Schillings rise to children's challenges
PROVIDENCE, R.I. - Wendy Fonseca's son was loud. He spun in a circle, unable to sit still, and spoke in sounds and grunts, not words, as about 75 people sat quietly listening to what Shonda and Curt Schilling, a hero in these parts, had to say about their boy, who has Asperger syndrome.
Wearing a blue Boston Red Sox T-shirt, Wendy sat in the back row, her husband, Richard, one row up. Their 3-year-old son, Aiden, who does not talk, was found to have autism three weeks ago, and the couple have been struggling to cope with the diagnosis and its ramifications. Wendy had to know: What treatments or therapies, if any, had worked for the Schillings and their 10-year-old son, Grant?
"Patience," Shonda Schilling, 42, replied. "Lots of patience."
The Schillings didn't always have a reservoir of patience. Curt spent 20 years as a larger-than-life pitcher in the big leagues, winning a World Series in Arizona and two in Boston after spending 8 1/2 seasons with the Phillies, while the petite Shonda raised their four children essentially alone. Having a husband whose job required him to parent over the phone from one city after another was challenging enough. Having a child she couldn't figure out and didn't understand was almost too much to take.
Although to outsiders the Schillings appeared to have it all - money, success, the fans' adoration, an immaculately decorated home, four blond kids - Shonda Schilling was disintegrating under the weight of her own unrealistic expectations. She was depressed. Three of her children, including Grant, had Attention Deficit Hyperactivity Disorder (ADHD), like their father. One was dyslexic. Shonda had no help - no baby-sitters, no nanny, no reprieve other than the comfort of sleep, to which she escaped every chance she got.
And then there was Grant. The third of the four kids, Grant owned the word no. To Shonda, he was defiant, unreasonable, and uncontrollable. He didn't want to be touched, or hugged, or rained on. He couldn't play with others. He had no respect for personal space. He wouldn't look you in the eye.
Grant wanted what he wanted when he wanted it, and if he didn't get it at that moment, it was over, for Shonda, for Gehrig, for Gabriella, for Garrison, and for Curt, on those rare occasions when he was home and engaged. Curt thought all Grant needed was discipline, time-outs, and tough love.
What they all needed, it turned out, was the truth.
In the summer of 2007, when Grant was 7, they finally got just that - as difficult as it was. With a diagnosis the Schillings never expected - Asperger syndrome, which is on the autism spectrum - they replaced yelling with patience and slowly began climbing out of a dark hole that until then had offered no exit.
Curt Schilling doesn't enter the house quietly. He's like a bull - flings the door open, yells something to nobody, barrels into his office, then reappears, walking back through the foyer, into the kitchen, through a vestibule, and into the living room to interrupt Shonda. She is as she's always been, easygoing, brutally honest, fun, and unexpectedly funny, with her penchant for dropping an occasional F-bomb.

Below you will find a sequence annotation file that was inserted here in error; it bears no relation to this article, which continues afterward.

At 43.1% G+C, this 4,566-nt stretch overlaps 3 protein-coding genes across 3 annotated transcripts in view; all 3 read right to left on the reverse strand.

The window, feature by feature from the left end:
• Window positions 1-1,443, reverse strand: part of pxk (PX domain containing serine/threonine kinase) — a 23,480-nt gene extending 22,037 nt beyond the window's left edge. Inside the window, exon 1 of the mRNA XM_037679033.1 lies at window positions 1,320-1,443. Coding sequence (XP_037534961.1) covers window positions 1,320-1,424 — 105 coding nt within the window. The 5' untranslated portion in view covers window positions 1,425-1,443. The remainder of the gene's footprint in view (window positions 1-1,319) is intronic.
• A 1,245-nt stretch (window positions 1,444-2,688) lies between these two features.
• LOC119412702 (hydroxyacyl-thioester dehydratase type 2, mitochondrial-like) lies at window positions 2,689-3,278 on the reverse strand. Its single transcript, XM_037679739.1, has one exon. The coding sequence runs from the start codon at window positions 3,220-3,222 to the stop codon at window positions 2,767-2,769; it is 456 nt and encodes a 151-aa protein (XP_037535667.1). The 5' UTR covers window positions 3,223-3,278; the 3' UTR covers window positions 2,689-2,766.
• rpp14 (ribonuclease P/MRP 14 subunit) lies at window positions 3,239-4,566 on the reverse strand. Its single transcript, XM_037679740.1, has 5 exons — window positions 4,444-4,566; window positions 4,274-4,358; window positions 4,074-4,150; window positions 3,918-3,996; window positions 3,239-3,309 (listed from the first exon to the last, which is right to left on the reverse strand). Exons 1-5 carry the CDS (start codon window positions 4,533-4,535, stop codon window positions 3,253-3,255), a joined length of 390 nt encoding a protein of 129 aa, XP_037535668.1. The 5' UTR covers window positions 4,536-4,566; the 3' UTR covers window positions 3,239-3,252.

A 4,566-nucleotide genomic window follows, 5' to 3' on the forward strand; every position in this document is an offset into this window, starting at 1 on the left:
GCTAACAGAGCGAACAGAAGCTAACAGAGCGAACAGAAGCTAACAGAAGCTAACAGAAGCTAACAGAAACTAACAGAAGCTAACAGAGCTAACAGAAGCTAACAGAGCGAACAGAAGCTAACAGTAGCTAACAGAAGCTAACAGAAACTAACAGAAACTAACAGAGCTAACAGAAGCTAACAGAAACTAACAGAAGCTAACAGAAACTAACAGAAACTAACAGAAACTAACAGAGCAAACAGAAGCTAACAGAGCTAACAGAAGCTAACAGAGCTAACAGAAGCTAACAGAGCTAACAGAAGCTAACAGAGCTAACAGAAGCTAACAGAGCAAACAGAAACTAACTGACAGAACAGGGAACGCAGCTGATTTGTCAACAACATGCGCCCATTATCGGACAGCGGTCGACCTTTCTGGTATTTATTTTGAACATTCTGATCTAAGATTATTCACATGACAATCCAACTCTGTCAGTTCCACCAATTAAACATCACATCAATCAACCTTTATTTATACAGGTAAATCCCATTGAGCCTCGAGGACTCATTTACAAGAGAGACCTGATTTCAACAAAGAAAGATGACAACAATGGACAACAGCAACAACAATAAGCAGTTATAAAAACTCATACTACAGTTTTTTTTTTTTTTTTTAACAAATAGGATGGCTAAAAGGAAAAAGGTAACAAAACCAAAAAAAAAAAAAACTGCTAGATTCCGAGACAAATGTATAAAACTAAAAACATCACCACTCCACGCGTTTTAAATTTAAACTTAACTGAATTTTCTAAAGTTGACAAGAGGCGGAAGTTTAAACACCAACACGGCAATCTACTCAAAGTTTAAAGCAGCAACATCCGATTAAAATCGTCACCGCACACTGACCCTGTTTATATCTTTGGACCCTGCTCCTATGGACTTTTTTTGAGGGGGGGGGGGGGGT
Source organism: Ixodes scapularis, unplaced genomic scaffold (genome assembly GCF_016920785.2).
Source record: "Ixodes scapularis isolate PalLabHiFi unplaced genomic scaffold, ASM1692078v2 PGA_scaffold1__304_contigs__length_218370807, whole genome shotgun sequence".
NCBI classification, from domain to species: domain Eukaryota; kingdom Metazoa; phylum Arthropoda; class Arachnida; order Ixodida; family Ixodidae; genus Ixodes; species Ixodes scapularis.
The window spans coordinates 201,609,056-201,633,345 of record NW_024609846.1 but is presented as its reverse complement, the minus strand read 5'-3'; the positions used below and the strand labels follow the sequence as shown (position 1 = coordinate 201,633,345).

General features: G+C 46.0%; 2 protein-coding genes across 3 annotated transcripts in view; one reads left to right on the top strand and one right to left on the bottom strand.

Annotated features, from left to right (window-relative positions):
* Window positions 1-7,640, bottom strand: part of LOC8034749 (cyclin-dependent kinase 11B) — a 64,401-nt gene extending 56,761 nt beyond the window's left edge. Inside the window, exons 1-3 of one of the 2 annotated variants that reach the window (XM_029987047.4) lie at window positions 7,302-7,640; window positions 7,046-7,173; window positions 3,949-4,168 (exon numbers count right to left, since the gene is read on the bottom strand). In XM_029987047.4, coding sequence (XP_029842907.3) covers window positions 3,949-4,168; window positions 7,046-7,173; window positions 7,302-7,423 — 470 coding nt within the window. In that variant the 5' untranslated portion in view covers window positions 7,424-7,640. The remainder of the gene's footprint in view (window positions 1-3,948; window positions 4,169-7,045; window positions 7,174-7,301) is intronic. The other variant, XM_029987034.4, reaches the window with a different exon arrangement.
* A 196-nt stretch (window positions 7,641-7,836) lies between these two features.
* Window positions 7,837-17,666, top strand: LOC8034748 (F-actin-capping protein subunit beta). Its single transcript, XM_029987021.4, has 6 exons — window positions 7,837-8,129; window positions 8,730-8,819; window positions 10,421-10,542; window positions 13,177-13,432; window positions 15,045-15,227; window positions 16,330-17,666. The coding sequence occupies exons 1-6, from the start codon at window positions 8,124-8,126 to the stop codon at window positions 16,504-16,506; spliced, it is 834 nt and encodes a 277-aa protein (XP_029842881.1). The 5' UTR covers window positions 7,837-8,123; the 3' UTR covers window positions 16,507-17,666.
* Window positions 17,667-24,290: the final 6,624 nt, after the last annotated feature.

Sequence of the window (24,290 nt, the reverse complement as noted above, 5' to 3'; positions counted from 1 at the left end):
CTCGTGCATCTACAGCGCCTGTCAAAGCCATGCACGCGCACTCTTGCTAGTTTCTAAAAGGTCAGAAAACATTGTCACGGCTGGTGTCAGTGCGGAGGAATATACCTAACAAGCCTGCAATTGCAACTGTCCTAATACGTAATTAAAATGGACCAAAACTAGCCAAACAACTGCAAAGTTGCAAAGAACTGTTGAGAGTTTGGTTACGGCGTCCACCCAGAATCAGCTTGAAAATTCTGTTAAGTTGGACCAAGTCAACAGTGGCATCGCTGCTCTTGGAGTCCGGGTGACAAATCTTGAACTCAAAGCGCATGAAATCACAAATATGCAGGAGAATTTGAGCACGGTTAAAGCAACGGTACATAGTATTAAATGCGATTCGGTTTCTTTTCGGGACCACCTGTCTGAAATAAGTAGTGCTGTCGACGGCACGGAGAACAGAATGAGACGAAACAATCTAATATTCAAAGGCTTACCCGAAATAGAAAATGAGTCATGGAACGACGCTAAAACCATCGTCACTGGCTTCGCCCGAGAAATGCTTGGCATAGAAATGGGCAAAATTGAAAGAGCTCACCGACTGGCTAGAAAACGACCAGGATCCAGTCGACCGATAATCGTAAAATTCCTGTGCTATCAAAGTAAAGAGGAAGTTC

Curt loves her, as well he should.
The Schilling home is an homage to luxurious fabrics and little kids. There are portraits on the wall of the Schillings at all stages - the children as little ones wearing black shirts and hugging their mom, as adolescents wearing white and smiling toothy grins, in various stages wearing Red Sox gear.
On the piano in the living room sit three replica World Series trophies. Each is three-quarters the original size and cost $22,000. A candle burns nearby, sending a pleasant aroma through the house to mask any odor created by the four dogs that roam the house freely.
And then there's 43-year-old Curt, the walking memento. He's barrel-chested, more so than he ever was pitching during a career that surely will land him in the Baseball Hall of Fame, and wearing an ivory sweater and a 2001 World Series jacket.
"Do you want me to show them how much I love you?" he asked, tackling Shonda on the sofa. It's for laughs, but it's for real.
Curt blurted out something about his company, 38 Studios, which is developing online and console video games, among other things. He said it was off the record, then disappeared, albeit noisily, into the cavernous home that belonged to Drew Bledsoe when he was the quarterback of the New England Patriots.
The Schillings have been there for six years. They would love to unload the house and move somewhere different, but the market has made that impossible, which is probably a good thing. Grant needs structure and routine and the familiar. This house, this set-up, is really the only one he's ever known, or at least the only one he can remember.
Grant, like Gehrig and Gabby, was born at Chester County Hospital while Curt and Shonda were living in Kennett Square and Curt was pitching for the Phillies. Shonda kicks herself now for not picking up earlier the signs that Grant was different - such as not stopping and thinking about how he screamed uncontrollably in his infant car seat in a hysterical way her first two children never did.
"I tell myself the reason I didn't notice anything different about Grant during the first few years of his life is that I was completely overwhelmed," Shonda writes in her revealing new book, The Best Kind of Different - Our Family's Journey With Asperger's Syndrome.